Can I still make new claims?
Yes. (see the website)
Can I still pay my premium online?
Yes. (see the website)
Contact us: 0800 123 344

Wednesday, 23 November 2011

Home Building Guide

For those who are amongst the many thousands of rebuilds in Christchurch, getting to grips with the building process is likely to be an enormous issue.

While nearly all these houses will be rebuilt courtesy of our insurance companies, it is important to have a head full of ideas when meeting with claims managers and project managers. If you don't know, you can't ask, so some background reading is essential.

The website covers a great deal of this information in an easy to read format. Better still they have put out a 82 page A4 size magazine that covers all the building phases from conception through to completion with a great deal of effort put into discussing design and materials plus the legal processes and requirements. Even the advertising is worth careful study as the ideas and products spark off all sorts of thoughts!

The booklet is called BUILDING GUIDE: your step-by-step guide to better home building. Shirley Library had a few copies today, and I would assume most libraries will have them. If not, you can request a copy (they are free) by going to the Building Guide website here and filling in your details.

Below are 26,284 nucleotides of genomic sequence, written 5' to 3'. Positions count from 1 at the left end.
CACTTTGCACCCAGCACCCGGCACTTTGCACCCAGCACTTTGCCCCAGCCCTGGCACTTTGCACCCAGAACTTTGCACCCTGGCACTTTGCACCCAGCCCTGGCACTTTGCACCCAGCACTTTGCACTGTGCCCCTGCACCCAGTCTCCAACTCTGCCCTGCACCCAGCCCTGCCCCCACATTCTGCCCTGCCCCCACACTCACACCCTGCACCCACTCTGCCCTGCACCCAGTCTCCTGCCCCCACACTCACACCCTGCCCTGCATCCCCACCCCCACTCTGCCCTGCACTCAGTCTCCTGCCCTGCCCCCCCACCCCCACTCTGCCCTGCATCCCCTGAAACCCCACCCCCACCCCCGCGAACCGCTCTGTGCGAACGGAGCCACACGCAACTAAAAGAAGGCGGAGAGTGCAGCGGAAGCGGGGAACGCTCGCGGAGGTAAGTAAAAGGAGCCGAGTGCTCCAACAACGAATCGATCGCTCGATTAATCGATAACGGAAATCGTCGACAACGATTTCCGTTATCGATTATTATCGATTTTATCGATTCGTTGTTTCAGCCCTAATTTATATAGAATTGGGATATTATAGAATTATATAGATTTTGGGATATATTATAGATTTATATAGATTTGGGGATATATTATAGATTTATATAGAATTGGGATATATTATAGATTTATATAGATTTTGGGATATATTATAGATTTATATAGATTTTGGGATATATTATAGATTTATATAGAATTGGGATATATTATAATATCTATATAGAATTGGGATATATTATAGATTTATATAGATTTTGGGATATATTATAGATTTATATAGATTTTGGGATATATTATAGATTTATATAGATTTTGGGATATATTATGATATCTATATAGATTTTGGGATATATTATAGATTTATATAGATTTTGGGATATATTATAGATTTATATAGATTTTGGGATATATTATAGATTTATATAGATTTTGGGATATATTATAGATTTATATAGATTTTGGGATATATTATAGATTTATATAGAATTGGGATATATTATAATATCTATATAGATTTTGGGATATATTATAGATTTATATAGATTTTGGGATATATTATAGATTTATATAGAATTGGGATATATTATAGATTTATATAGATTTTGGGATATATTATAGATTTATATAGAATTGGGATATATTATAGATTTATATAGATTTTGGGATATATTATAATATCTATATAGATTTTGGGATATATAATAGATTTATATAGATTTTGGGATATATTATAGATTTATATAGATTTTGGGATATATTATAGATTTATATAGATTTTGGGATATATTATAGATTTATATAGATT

Tuesday, 22 November 2011

Land information - the CERA database

CERA have a database that is to be central to all Red Zone legal transactions. Referred to as the CERA settlements database (part of Project Orbit) it is available to lawyers acting for Red Zone residents. The CERA web page Information for lawyers mentions it here.

However it seems the database may hold much more than just information about property transactions. The Department of Building and Housing (see reference below) describe it as having a use in Green Zone areas:
Insurers, their Project Management Organisations (PMO’s), Building Consent Authorities, designers and builders will have access to the Canterbury Recovery Orbit website, as necessary. This will enable access to Technical Category and existing geotechnical information specific to the site, provide a means to enter geotechnical data collected and facilitate building consent applications.